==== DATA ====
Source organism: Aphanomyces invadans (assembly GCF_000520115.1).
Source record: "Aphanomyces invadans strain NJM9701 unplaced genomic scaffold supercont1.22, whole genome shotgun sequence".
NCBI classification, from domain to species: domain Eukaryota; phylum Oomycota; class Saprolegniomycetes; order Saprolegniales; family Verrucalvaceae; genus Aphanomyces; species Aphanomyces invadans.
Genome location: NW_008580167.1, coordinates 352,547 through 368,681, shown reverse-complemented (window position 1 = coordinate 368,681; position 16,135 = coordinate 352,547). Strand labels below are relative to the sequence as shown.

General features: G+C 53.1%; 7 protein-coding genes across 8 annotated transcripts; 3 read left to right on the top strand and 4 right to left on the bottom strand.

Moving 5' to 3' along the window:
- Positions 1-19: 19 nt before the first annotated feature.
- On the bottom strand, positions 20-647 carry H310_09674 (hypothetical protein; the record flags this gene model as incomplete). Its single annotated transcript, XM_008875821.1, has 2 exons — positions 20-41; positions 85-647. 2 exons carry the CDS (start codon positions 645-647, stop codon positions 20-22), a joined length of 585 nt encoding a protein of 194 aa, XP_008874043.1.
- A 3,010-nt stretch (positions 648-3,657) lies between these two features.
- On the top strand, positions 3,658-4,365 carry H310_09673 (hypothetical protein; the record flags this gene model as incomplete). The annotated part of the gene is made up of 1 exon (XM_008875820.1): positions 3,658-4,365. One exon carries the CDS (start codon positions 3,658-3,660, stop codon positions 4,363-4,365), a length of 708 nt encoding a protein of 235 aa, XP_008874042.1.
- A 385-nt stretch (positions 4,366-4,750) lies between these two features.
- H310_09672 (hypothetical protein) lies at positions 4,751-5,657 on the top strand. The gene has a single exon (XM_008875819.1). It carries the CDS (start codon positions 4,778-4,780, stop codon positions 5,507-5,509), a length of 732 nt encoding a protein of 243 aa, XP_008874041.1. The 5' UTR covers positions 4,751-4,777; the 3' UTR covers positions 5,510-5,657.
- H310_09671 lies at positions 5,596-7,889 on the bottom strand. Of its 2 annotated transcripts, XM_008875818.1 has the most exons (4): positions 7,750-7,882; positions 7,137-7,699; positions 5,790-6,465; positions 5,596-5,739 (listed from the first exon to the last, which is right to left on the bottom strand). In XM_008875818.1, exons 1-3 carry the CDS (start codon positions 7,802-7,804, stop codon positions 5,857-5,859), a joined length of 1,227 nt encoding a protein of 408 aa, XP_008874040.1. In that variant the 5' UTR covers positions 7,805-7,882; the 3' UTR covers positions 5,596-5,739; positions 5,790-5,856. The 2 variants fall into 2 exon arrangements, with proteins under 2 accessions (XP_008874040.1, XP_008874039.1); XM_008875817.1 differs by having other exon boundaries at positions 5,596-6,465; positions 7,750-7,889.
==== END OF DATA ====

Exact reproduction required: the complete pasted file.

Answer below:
Source organism: Aphanomyces invadans (assembly GCF_000520115.1).
Source record: "Aphanomyces invadans strain NJM9701 unplaced genomic scaffold supercont1.22, whole genome shotgun sequence".
NCBI classification, from domain to species: domain Eukaryota; phylum Oomycota; class Saprolegniomycetes; order Saprolegniales; family Verrucalvaceae; genus Aphanomyces; species Aphanomyces invadans.
Genome location: NW_008580167.1, coordinates 352,547 through 368,681, shown reverse-complemented (window position 1 = coordinate 368,681; position 16,135 = coordinate 352,547). Strand labels below are relative to the sequence as shown.

General features: G+C 53.1%; 7 protein-coding genes across 8 annotated transcripts; 3 read left to right on the top strand and 4 right to left on the bottom strand.

Moving 5' to 3' along the window:
- Positions 1-19: 19 nt before the first annotated feature.
- On the bottom strand, positions 20-647 carry H310_09674 (hypothetical protein; the record flags this gene model as incomplete). Its single annotated transcript, XM_008875821.1, has 2 exons — positions 20-41; positions 85-647. 2 exons carry the CDS (start codon positions 645-647, stop codon positions 20-22), a joined length of 585 nt encoding a protein of 194 aa, XP_008874043.1.
- A 3,010-nt stretch (positions 648-3,657) lies between these two features.
- On the top strand, positions 3,658-4,365 carry H310_09673 (hypothetical protein; the record flags this gene model as incomplete). The annotated part of the gene is made up of 1 exon (XM_008875820.1): positions 3,658-4,365. One exon carries the CDS (start codon positions 3,658-3,660, stop codon positions 4,363-4,365), a length of 708 nt encoding a protein of 235 aa, XP_008874042.1.
- A 385-nt stretch (positions 4,366-4,750) lies between these two features.
- H310_09672 (hypothetical protein) lies at positions 4,751-5,657 on the top strand. The gene has a single exon (XM_008875819.1). It carries the CDS (start codon positions 4,778-4,780, stop codon positions 5,507-5,509), a length of 732 nt encoding a protein of 243 aa, XP_008874041.1. The 5' UTR covers positions 4,751-4,777; the 3' UTR covers positions 5,510-5,657.
- H310_09671 lies at positions 5,596-7,889 on the bottom strand. Of its 2 annotated transcripts, XM_008875818.1 has the most exons (4): positions 7,750-7,882; positions 7,137-7,699; positions 5,790-6,465; positions 5,596-5,739 (listed from the first exon to the last, which is right to left on the bottom strand). In XM_008875818.1, exons 1-3 carry the CDS (start codon positions 7,802-7,804, stop codon positions 5,857-5,859), a joined length of 1,227 nt encoding a protein of 408 aa, XP_008874040.1. In that variant the 5' UTR covers positions 7,805-7,882; the 3' UTR covers positions 5,596-5,739; positions 5,790-5,856. The 2 variants fall into 2 exon arrangements, with proteins under 2 accessions (XP_008874040.1, XP_008874039.1); XM_008875817.1 differs by having other exon boundaries at positions 5,596-6,465; positions 7,750-7,889.